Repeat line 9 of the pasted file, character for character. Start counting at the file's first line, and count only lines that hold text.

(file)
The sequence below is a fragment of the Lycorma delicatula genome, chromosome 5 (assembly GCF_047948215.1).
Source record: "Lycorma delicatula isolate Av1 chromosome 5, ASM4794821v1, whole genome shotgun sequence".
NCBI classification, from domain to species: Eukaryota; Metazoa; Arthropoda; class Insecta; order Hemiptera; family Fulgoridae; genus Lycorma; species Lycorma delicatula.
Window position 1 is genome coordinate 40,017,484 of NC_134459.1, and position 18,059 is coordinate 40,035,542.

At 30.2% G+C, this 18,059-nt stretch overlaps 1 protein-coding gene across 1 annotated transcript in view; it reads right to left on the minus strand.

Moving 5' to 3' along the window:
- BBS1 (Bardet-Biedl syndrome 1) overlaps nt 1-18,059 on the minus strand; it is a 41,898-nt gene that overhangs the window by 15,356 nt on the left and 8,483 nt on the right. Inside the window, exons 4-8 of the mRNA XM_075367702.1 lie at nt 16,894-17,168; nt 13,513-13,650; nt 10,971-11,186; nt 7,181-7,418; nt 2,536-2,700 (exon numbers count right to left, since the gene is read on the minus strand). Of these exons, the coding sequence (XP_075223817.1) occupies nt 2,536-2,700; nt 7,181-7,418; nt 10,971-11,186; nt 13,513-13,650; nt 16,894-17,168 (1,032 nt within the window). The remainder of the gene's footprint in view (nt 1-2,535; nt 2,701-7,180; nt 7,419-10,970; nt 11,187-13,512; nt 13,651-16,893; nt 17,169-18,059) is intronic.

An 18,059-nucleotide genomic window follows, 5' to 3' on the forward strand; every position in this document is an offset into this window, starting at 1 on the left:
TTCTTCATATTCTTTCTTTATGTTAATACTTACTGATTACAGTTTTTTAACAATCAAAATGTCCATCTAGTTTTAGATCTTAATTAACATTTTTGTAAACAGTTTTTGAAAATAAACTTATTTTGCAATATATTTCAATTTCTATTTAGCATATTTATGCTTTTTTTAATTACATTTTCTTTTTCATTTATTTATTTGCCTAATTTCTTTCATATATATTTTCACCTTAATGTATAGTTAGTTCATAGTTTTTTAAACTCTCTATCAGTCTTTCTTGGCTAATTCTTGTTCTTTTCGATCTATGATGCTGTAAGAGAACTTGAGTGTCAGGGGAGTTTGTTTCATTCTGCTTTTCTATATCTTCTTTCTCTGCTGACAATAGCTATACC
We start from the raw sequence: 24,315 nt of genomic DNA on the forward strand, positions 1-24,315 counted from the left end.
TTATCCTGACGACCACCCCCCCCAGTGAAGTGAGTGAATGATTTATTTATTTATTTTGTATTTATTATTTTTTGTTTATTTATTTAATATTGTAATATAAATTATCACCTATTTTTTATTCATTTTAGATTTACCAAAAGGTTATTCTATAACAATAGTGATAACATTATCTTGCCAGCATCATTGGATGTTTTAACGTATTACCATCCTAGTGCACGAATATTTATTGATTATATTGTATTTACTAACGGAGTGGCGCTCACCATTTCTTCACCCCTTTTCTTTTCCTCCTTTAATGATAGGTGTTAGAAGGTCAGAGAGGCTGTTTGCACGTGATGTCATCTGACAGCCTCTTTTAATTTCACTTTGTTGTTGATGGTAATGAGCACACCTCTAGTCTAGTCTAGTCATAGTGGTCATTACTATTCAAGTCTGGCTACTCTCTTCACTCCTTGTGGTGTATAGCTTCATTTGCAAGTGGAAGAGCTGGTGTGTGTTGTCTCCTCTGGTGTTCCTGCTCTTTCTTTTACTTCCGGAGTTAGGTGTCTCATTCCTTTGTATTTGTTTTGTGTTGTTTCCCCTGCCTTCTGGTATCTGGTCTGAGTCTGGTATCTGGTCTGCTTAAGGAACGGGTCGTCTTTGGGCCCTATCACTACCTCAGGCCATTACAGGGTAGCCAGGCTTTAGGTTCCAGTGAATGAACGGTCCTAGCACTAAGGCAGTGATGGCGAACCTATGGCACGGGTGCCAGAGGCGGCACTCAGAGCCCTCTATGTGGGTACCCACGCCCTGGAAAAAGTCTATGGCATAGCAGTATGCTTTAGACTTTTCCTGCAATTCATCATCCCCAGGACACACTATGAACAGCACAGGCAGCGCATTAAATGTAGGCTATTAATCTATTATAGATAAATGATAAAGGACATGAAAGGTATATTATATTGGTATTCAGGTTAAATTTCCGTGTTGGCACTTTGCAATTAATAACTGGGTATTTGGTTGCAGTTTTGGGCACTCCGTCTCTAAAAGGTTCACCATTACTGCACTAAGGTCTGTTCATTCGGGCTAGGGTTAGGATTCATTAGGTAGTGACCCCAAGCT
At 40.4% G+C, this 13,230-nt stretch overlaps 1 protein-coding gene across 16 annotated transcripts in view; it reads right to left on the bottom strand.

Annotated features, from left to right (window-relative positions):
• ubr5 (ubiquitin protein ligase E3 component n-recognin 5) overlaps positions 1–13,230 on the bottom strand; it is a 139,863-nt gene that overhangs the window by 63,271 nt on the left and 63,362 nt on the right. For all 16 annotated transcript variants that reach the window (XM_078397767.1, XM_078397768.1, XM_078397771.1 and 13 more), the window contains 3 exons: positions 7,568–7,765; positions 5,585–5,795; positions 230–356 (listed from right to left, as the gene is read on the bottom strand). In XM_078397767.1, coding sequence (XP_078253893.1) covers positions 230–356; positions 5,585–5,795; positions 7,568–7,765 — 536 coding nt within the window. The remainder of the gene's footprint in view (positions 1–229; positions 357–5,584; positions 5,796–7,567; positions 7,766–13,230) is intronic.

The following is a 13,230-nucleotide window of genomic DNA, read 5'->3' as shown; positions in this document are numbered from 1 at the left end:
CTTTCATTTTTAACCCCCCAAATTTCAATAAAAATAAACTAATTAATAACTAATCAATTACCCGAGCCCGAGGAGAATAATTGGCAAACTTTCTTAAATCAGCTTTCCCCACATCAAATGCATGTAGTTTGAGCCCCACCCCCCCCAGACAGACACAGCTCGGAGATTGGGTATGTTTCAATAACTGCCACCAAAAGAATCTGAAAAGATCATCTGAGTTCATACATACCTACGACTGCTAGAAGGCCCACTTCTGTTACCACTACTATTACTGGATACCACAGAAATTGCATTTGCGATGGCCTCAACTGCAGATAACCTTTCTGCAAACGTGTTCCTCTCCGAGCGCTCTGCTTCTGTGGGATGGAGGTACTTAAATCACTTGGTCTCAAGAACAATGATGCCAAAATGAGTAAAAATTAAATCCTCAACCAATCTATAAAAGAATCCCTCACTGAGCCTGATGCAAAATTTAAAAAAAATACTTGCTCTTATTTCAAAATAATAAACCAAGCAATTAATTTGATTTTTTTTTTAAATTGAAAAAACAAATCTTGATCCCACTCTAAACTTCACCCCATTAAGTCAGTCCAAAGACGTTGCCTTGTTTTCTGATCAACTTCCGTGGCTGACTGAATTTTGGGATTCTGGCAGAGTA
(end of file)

TTCTTCATATTCTTTCTTTATGTTAATACTTACTGATTACAGTTTTTTAACAATCAAAATGTCCATCTAGTTTTAGATCTTAATTAACATTTTTGTAAACAGTTTTTGAAAATAAACTTATTTTGCAATATATTTCAATTTCTATTTAGCATATTTATGCTTTTTTTAATTACATTTTCTTTTTCATTTATTTATTTGCCTAATTTCTTTCATATATATTTTCACCTTAATGTATAGTTAGTTCATAGTTTTTTAAACTCTCTATCAGTCTTTCTTGGCTAATTCTTGTTCTTTTCGATCTATGATGCTGTAAGAGAACTTGAGTGTCAGGGGAGTTTGTTTCATTCTGCTTTTCTATATCTTCTTTCTCTGCTGACAATAGCTATACC